Only the US Congress can stop Ukraine from winning
WASHINGTON, DC: Helping Ukraine win its war against Russia is essential for European and global security. The good news is that the United States and its allies have recently taken two major strategic steps in the right direction, providing more capable weapons, and limiting Russian fossil-fuel revenues. The bad news is that the Republican-controlled US House of Representatives threatens to ruin everything with a fight over the federal debt ceiling.
To understand what is at stake in Ukraine, think about a scenario in which Russia “wins,” in the sense that it keeps some or all of the territory it has seized. This would strengthen President Vladimir Putin’s grip on power and embolden him to expand Russia’s borders again. After all, that is what happened after the lame Western reaction to his land grab in 2014, when he occupied Crimea and parts of eastern Ukraine. Multiple voices on Russian propaganda channels are clear that the ambition is both territorial (most of Ukraine, Moldova, the Baltics, and parts of Poland, though not necessarily in that order), and strategic (defeat of the West and its values). Nothing that Russia wants is secret at this stage, as Julia Davis’s exceptional coverage of these voices makes clear.
To stop Russian aggression, two things are necessary: defeat on the battlefield and limits on current and future revenue from the international sale of oil and gas.
Russia began with some battlefield advantages, including in tanks and artillery. The Ukrainians fought off the initial assaults with some Western weapons (including antitank missiles), as well as judicious use of their existing Soviet-era armaments. The West has not wanted to tip the balance too far or too fast, hence the slow arrival of missile systems and heavier armour. But the recent promise of advanced battle tanks is a major step in the right direction. The signal is that NATO will provide enough support for Ukraine to push Russia out, however long that takes.
This is a carefully calibrated response that will eventually succeed. As Phillips Payson O’Brien of the University of St Andrews emphasises in his highly informative newsletter on these issues, the importance of long-range weapons and particularly airpower are coming into focus.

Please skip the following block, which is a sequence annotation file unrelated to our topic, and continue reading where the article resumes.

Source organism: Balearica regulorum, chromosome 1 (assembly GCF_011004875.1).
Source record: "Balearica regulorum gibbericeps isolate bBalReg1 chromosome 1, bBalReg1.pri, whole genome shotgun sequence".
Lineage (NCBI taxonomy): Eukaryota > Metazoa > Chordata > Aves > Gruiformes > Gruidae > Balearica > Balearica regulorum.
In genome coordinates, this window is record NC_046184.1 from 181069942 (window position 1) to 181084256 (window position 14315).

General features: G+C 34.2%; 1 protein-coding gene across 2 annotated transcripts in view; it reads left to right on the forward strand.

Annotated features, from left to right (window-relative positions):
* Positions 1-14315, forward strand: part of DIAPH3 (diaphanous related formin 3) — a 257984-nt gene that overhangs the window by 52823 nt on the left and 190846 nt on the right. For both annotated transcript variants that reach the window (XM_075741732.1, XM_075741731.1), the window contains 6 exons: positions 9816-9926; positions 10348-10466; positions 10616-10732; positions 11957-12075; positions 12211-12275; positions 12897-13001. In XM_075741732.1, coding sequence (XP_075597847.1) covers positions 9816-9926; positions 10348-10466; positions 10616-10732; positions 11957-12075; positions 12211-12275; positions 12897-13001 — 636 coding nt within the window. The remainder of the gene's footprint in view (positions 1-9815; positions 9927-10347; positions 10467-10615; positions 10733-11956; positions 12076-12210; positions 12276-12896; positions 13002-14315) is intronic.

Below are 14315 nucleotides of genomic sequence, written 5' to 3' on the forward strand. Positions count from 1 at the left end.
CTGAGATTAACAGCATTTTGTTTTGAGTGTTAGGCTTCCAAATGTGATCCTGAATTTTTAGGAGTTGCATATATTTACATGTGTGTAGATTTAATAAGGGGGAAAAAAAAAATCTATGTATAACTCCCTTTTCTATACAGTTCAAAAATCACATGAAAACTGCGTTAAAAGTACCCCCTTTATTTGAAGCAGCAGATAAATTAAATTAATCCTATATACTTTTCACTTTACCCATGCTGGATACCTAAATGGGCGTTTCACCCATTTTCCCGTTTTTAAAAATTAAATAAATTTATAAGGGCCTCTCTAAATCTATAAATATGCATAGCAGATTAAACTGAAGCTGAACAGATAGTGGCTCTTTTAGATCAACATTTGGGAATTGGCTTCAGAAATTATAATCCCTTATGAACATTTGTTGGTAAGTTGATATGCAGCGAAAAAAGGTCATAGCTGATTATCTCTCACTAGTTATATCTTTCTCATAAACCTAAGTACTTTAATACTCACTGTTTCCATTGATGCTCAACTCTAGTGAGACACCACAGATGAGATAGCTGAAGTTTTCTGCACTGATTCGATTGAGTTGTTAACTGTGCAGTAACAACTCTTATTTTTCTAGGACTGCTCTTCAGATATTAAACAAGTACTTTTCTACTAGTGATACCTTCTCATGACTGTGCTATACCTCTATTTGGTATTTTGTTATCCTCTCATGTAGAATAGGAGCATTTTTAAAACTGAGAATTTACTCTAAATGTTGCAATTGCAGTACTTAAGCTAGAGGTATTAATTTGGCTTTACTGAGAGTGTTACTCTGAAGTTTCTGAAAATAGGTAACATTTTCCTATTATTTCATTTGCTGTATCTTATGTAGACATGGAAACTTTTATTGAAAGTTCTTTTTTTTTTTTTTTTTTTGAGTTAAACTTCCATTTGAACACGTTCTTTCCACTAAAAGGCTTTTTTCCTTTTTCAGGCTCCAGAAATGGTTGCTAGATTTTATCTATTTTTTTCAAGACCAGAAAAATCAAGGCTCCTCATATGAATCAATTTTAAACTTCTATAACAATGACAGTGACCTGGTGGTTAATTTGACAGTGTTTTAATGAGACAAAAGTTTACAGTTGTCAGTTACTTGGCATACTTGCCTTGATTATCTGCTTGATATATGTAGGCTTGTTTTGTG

The more difficult problem is what to do about the Russian oil industry, which accounts for over 10 per cent of world production. Russia has self-embargoed its natural gas, which was flowing through pipelines to Europe. By cutting off these supplies and driving up prices, Russia has demonstrated that it cannot be trusted as a trading partner. European reluctance ever to buy Russian gas again will put a big dent in future Russian revenues.
Crude oil, by contrast, can be shipped anywhere in the world. Refined products, such as diesel, can also be sent long distances by ship – although the transportation costs are higher.
In a recent article, The Economist claims to have found a fatal flaw in the oil price cap imposed by the G7, the European Union, and their allies: the fact that there is some sort of “shadow” fleet operating outside the price cap. But this analysis misses the point almost entirely, despite the clear explanation provided by the Treasury Department.
The Western allies’ objective is to curtail Russian revenue while preventing a spike in world oil prices. The combination of an EU embargo with a price cap on crude (which applies to all Western-owned, -insured, and -financed shipping) is designed to shift bargaining power away from Russian suppliers and toward Russia’s remaining customers, including India and China.
The goal is to keep Russian oil moving but yielding lower revenue than would otherwise be the case. This is exactly what has happened since the price cap went into effect in early December 2022. According to the Finnish Centre for Research on Energy and Clean Air, the best scorekeepers on this issue, the impact on Russian revenues has been significant; the Brent benchmark price has fluctuated around $80-85 per barrel, while Russian Urals crude struggles in the $40-50 range.
Of course, it’s still early days, and the next step – imposing a price cap on refined products – is due to enter into effect by February 5. In March, the process of potentially lowering further the price caps for crude and refined products will start. Western countries are beginning to use their power as consumers within the global trading system.
What could go wrong? The most obvious risk comes from the US House, where some Republicans are keen to disrupt federal government operations, entitlement benefits, national defence, and even payments on US Treasury debt. The debate on the US debt ceiling is dangerous idiosyncratic nonsense – Congress has already approved the spending and taxation in question. But due to a bizarre quirk in how the US Constitution is interpreted, a few House Republicans now have an opportunity to second-guess those previous decisions.
Some people on Russian propaganda channels already refer to former President Donald Trump as “Our Trump,” presumably because of perceived support received in the past. These same people will be delighted if Trump’s Republican House acolytes manage to subvert the current US effort to support Ukraine.
Simon Johnson, a former chief economist at the International Monetary Fund, is a professor at MIT’s Sloan School of Management and a co-chair of the COVID-19 Policy Alliance.
Copyright: Project Syndicate, 2023.
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